Alabama native Theresa Bruno loves the look of a classic string of pearls—but she’s even fonder of making the famously prim and proper jewels look twisted and fresh. Her collection, Jordan Alexander, mixes uniquely sliced pearls with pavé diamonds and even wooden prayer beads, putting a youthful spin on those lustrous white stones. We caught up with Bruno to ask her about her favorite Alabama shopping destinations, accessorizing Michelle Obama and—of course—what exactly makes pearls so powerful.
When our First Lady wears your designs, that’s a pretty good indication that you’re doing something right. What was your reaction when you found out Michelle Obama was a fan of your jewelry?
The First Lady was one of the first well-known women to wear my jewelry and to say that it was amazing would be a major understatement. I couldn’t have asked for a better woman to love my designs from the start. She’s a strong leader and the epitome of the modern female. To have her wear my pieces was amazing because she wore them in the way I pictured them being worn—on the baseball field and to elegant evening events.
I love how you use pearls in such unconventional ways. What is it that draws you to pearls as your main material?
I’ve always loved pearls—their luminescent quality and what they stand for. Growing up, I adored my mother and grandmother for their elegance and poise. They were my beauty and style icons and I wanted to recreate that attitude with my own jewelry—but traditional pearls just aren’t me. When I design, I use big, baroque pearls in almost every piece. And as I’ve come to find with my most recent "Slice Collection," pearls are stronger and more versatile than we give them credit for.
You’re originally from Alabama. What are some of your favorite shopping haunts from back home?
To me, there’s nothing better than shopping the streets of New York City—except to go shopping in my hometown [Birmingham, Alabama], in my favorite boutiques where everybody knows me by name. Laura Kathryn is a favorite and has been a staple in my rotation for a long time. Judy Abroms, who first owned Etc., taught me so much about style. Gus Mayer is another fabulous boutique and is hard to beat in any city.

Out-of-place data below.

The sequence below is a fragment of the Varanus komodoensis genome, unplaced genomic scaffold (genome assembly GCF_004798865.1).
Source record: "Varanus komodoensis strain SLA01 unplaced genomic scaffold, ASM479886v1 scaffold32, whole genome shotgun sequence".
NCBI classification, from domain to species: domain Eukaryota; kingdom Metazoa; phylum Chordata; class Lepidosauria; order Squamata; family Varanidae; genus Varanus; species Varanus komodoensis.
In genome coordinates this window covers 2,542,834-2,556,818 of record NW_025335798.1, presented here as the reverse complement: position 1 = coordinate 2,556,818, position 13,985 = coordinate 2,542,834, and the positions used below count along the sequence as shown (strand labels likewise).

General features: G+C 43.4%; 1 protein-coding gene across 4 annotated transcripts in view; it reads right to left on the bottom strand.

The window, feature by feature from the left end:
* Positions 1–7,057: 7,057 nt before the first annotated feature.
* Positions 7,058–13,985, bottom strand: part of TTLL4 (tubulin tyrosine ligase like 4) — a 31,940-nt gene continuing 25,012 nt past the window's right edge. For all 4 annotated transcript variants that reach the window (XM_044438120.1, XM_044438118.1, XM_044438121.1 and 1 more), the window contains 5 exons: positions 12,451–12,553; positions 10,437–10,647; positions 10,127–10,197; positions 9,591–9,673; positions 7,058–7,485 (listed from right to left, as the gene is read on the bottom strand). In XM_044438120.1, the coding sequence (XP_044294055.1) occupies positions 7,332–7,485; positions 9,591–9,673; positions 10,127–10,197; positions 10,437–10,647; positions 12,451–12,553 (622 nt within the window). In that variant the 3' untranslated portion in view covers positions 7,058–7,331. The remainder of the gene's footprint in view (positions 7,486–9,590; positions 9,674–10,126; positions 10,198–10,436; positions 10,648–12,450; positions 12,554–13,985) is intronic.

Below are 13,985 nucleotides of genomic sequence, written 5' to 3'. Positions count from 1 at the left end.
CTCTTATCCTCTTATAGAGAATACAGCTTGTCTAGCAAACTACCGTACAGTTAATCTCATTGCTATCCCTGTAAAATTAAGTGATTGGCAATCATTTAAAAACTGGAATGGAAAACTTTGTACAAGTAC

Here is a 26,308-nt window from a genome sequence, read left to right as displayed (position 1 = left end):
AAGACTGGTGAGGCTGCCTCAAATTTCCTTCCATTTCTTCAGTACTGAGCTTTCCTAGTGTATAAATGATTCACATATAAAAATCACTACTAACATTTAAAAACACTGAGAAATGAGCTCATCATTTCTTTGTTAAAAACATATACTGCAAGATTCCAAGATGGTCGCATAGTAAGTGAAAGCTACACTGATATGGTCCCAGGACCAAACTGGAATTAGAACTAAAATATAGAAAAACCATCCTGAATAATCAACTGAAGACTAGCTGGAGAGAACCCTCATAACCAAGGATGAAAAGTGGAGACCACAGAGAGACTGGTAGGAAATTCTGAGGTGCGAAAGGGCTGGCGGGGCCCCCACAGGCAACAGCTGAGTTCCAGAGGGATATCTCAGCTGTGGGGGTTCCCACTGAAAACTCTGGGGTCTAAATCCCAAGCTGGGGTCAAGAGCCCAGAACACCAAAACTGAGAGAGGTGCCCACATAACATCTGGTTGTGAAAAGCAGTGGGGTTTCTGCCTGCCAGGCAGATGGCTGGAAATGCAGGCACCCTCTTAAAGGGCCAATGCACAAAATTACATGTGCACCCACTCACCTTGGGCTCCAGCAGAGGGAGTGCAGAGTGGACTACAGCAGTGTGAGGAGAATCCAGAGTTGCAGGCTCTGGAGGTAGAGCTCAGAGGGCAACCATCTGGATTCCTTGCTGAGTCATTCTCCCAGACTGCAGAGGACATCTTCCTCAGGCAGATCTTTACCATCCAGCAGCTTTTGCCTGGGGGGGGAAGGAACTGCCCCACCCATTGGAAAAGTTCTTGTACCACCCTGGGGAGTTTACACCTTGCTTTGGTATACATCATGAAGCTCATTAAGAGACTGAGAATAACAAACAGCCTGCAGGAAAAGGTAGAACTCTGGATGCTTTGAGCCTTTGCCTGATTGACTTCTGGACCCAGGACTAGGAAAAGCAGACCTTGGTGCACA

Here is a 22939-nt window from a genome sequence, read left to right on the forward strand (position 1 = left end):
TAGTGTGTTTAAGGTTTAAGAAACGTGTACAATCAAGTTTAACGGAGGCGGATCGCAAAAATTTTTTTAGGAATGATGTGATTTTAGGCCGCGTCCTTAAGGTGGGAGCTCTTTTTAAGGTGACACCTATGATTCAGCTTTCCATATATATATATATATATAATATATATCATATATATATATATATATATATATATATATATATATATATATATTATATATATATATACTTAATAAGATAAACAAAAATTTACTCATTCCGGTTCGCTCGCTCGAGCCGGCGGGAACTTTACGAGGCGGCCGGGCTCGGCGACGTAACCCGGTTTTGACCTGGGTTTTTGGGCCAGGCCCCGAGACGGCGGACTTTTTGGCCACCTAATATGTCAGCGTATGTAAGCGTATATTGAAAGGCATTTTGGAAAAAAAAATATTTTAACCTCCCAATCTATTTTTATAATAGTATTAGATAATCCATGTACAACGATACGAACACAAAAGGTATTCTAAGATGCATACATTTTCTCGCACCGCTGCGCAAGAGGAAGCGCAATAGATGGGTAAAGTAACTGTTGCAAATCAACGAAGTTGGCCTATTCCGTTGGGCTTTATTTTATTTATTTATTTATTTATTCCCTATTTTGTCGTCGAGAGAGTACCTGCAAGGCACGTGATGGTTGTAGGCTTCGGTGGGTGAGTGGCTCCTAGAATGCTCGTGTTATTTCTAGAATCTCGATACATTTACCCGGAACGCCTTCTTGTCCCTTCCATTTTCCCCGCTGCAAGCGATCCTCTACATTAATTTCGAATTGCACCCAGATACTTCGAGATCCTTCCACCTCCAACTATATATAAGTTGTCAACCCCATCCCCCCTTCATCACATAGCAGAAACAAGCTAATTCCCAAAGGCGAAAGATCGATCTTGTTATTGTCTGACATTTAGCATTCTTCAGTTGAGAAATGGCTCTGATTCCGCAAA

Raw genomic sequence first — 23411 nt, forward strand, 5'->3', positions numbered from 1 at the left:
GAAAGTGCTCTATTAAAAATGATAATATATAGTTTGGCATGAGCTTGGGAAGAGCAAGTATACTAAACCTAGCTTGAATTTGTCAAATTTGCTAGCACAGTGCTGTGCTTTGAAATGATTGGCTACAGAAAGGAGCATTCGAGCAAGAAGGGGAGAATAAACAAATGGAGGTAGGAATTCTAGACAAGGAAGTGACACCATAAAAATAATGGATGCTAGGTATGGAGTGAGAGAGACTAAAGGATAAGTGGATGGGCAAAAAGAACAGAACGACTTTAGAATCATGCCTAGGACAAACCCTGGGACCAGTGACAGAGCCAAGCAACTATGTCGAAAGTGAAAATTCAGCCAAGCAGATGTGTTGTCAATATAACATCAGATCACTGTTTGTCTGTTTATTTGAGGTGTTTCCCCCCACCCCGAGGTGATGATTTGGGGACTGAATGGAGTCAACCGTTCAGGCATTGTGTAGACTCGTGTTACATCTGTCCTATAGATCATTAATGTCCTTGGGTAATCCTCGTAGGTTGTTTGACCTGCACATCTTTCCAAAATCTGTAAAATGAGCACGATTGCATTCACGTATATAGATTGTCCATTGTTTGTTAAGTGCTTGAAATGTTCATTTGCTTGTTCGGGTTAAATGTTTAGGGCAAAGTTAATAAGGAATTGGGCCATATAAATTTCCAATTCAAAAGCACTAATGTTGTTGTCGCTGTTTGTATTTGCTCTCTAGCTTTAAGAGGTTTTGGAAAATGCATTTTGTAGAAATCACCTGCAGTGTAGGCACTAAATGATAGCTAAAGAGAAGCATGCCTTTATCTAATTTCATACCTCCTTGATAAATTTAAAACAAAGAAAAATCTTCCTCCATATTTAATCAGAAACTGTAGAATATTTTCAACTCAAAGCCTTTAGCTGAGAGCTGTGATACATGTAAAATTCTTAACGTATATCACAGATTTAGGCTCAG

What are some of your own suggestions when it comes to shopping for fine jewelry?
Shop for what you love rather than for what people tell you to love. That’s why I got into the jewelry business in the first place. I wanted a certain look to my jewelry that I couldn’t find elsewhere. Consider the quality and individuality of each piece. If you’re going to invest in something, make sure it feels special and unique to you.
For a woman trying to build a fine jewelry collection of her own, what few pieces do you suggest she start with?
I keep going back to pearls, but I think they really can mean something different to every woman. I remember when I was given my first set of pearls in fourth grade and they’re still so special to me. I think of women who have passed down their family treasures and then of those who have bought great pieces for themselves, hoping they’d become heirlooms someday. I think pearls are timeless, and a great start to any collection.
You split your time between L.A. and New York. What are some of your favorite shopping destinations in both of these cities?
In New York, I’m addicted to Intermix in Soho. Opening Ceremony has an amazing eclectic, downtown aesthetic. And there’s nothing that compares to Bergdorf Goodman for shoes and bags. In L.A., I like to shop the boutiques on Robertson. The L.A. Alice + Olivia is awesome and the L.A. Barneys shoe department is wicked!
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